Family Business / Family Business Review / Finance / Governance / Issues in the Family Enterprise

Summary 2: Financial Decision Making in Family Firms: An adaptation of the theory of planned behaviour

The Practitioner

(Authors: Christian Koropp, Franz W. Kellermans, Dietmar Grichnik and Laura Stanley)

Executive Summary prepared by Ken McCracken, consultant, Withers Consulting Group

The following situation will be familiar to many practitioners who work with enterprising families; in fact it might have frustrated them on occasion.

The current CEO and majority owner of a 2nd generation family business resists raising external capital that is needed to take advantage of a great business opportunity. The numbers prove that this is a “no-brainer” emphasizes the adviser who is no doubt trying his or her best to be helpful and, s/he continues, “Failure to grasp this opportunity could constrain the future financial performance of the business and lead to reduced returns for the family owners.”

When asked to give a reason for being reluctant to use external capital, the client explains, “My father’s values were never to borrow from outsiders.” This mystifies the adviser, especially given that said father is the “late” father. But it is further proof, the adviser mutters darkly, that family business owners sometimes act irrationally when making business decisions.

Alternatively, the adviser could read this article in Family Business Review and seek to understand the reasons for the client’s decision. This research confirms that the behavioural intention of owner-managers in family business is affected in favour of and against raising external debt or equity by their perception of family norms and attitudes.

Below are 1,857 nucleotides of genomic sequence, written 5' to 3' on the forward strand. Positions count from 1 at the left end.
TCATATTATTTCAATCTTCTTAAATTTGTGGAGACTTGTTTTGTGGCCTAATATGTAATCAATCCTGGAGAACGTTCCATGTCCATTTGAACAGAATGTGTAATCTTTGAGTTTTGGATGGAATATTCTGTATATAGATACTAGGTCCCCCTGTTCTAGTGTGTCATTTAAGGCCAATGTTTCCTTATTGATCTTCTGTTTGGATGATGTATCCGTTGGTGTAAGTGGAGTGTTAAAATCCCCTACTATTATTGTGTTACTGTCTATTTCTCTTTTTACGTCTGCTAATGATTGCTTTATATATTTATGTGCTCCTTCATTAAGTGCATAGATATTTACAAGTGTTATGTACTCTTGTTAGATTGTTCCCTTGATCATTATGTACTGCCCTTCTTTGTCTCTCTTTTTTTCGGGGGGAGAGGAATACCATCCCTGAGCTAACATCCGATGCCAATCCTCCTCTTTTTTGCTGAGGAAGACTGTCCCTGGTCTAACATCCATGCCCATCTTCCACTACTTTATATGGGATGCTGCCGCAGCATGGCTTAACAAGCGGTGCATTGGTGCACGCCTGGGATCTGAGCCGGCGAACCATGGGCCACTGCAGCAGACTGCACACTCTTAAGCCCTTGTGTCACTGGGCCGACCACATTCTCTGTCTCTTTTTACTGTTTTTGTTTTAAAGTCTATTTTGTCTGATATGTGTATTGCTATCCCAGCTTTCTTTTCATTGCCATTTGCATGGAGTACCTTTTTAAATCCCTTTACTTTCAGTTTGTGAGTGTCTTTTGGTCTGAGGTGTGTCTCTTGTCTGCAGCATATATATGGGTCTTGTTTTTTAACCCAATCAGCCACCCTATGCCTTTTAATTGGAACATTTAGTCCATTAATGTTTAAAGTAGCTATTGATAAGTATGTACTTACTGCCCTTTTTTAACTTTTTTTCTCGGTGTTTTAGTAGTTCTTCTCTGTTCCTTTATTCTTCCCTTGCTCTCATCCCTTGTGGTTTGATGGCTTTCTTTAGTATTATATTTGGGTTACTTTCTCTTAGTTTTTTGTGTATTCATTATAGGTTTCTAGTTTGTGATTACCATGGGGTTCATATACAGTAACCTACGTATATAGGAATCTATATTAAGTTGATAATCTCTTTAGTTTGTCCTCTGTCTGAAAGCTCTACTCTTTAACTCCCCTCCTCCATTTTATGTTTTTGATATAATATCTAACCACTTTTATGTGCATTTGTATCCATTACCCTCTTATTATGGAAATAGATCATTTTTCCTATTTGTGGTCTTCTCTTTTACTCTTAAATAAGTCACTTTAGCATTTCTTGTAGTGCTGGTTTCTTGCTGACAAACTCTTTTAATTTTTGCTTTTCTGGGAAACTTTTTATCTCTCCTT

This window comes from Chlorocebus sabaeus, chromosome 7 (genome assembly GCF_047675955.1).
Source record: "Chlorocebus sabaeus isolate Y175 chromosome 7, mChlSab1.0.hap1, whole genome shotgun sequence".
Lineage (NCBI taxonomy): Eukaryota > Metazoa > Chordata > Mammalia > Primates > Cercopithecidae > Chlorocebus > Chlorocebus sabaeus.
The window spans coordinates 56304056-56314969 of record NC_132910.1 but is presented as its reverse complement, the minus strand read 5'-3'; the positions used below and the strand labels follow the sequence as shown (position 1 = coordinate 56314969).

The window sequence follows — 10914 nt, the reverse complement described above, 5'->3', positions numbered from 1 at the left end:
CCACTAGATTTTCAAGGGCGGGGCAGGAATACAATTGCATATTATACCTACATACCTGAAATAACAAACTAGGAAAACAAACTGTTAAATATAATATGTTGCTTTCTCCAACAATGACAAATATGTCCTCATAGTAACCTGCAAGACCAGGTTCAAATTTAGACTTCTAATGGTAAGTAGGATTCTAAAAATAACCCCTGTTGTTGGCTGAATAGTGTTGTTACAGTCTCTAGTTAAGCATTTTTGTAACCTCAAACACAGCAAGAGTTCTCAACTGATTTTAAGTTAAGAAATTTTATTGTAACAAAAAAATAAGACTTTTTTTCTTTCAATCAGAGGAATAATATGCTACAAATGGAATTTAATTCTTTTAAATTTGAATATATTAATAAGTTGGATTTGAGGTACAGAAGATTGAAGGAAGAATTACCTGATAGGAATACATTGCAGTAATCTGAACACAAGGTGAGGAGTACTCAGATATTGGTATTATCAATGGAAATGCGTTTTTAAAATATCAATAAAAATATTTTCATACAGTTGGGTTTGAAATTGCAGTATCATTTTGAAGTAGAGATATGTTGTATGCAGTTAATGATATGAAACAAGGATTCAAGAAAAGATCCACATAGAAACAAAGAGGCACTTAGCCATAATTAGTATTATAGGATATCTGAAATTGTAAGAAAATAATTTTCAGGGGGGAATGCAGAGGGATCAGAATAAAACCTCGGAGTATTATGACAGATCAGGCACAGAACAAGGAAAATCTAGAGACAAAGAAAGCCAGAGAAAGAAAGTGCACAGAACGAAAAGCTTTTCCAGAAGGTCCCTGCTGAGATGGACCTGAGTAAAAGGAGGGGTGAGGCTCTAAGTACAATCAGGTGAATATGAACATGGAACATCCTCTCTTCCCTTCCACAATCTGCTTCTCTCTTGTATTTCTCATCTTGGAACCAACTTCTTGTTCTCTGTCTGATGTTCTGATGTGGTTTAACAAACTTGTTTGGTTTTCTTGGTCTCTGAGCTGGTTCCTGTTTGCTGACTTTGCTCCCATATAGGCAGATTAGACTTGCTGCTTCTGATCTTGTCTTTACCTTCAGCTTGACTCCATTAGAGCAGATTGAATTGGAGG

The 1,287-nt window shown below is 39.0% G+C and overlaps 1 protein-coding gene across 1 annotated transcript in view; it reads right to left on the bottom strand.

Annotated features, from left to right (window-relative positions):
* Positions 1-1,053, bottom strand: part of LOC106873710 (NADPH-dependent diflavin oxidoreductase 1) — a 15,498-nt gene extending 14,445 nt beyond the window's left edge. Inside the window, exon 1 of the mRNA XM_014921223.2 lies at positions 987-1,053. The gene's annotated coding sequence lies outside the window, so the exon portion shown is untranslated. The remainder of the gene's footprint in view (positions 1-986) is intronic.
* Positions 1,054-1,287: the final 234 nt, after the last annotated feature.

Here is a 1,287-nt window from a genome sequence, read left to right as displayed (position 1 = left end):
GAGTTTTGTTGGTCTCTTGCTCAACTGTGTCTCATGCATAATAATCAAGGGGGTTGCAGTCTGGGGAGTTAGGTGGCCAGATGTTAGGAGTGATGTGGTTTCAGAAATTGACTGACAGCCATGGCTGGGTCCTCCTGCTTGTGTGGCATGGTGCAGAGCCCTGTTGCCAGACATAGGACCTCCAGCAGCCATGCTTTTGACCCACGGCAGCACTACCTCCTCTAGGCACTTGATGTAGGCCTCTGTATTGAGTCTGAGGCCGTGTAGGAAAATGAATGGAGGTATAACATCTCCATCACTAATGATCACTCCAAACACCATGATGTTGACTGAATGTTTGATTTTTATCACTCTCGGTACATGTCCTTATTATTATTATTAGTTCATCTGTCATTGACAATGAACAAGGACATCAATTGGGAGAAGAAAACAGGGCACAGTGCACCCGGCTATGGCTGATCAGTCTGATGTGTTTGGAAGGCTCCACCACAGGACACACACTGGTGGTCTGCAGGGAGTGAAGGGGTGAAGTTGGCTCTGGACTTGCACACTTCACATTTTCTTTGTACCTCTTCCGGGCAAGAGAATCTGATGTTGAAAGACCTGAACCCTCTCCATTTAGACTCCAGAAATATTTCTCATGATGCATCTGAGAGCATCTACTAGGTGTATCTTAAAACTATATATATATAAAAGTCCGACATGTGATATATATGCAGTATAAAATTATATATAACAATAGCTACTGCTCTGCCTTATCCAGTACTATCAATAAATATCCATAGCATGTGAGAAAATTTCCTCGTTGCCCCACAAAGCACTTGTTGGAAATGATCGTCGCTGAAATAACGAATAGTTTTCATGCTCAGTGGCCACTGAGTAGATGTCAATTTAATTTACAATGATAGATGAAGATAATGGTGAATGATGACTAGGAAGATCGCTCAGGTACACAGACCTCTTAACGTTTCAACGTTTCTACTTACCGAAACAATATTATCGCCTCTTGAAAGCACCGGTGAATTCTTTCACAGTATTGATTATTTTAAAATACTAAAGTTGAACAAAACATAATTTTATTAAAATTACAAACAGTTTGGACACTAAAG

The research involved 118 German family firms that are largely representative of that country’s population of family firms. At the time of the research (2009-10) the firms had average sales of €36.5 million (approximately US$50 million) and an average age of 77.6 years. Thus the firms were in the 2nd or 3rd generation of family ownership, as in the above example, and on average the respondents were male, aged 53, and had spent 22 years with the family firm.

The research confirms a hierarchy of preferences when enterprising families raise capital. First, they rely on family to provide debt and equity, then, they raise debt from external sources. The fear of losing control and aversion to monitoring external shareholders makes external equity the least popular option. In practice, this emphasizes the importance of advisers understanding the norms and attitudes that affect financial decision-making in family firms. According to this research, how family norms are perceived by owner-managers influence the financial decision-making processes. So instead of haranguing the client on the basis of what he or she “ought” to do based on the adviser’s assessment of the supposedly rational economic advantages of using external capital, the far more practical question would in fact be, “What do you think you can do, based on your perception of your family’s norms and attitudes?”

In future it would be interesting to know more about the effect of societal or cultural norms on this decision-making to see if there are any differences between Germany and other parts of the world.

Read the article here.

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